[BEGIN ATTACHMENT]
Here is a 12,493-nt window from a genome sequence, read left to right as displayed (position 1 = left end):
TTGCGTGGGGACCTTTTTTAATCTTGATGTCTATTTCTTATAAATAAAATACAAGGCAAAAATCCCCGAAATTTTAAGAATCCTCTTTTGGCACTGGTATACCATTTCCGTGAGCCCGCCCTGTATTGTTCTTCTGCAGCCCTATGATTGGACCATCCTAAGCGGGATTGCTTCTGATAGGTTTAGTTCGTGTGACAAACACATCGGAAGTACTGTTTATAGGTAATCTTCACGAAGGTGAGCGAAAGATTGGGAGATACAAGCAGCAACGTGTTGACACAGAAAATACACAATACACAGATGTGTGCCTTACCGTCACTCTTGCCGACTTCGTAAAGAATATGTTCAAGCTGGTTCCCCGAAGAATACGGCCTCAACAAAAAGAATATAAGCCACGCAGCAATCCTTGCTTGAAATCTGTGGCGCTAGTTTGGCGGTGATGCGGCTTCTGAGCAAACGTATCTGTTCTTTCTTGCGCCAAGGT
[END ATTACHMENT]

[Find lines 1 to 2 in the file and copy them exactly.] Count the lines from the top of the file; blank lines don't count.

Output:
Here is a 12,493-nt window from a genome sequence, read left to right as displayed (position 1 = left end):
TTGCGTGGGGACCTTTTTTAATCTTGATGTCTATTTCTTATAAATAAAATACAAGGCAAAAATCCCCGAAATTTTAAGAATCCTCTTTTGGCACTGGTATACCATTTCCGTGAGCCCGCCCTGTATTGTTCTTCTGCAGCCCTATGATTGGACCATCCTAAGCGGGATTGCTTCTGATAGGTTTAGTTCGTGTGACAAACACATCGGAAGTACTGTTTATAGGTAATCTTCACGAAGGTGAGCGAAAGATTGGGAGATACAAGCAGCAACGTGTTGACACAGAAAATACACAATACACAGATGTGTGCCTTACCGTCACTCTTGCCGACTTCGTAAAGAATATGTTCAAGCTGGTTCCCCGAAGAATACGGCCTCAACAAAAAGAATATAAGCCACGCAGCAATCCTTGCTTGAAATCTGTGGCGCTAGTTTGGCGGTGATGCGGCTTCTGAGCAAACGTATCTGTTCTTTCTTGCGCCAAGGT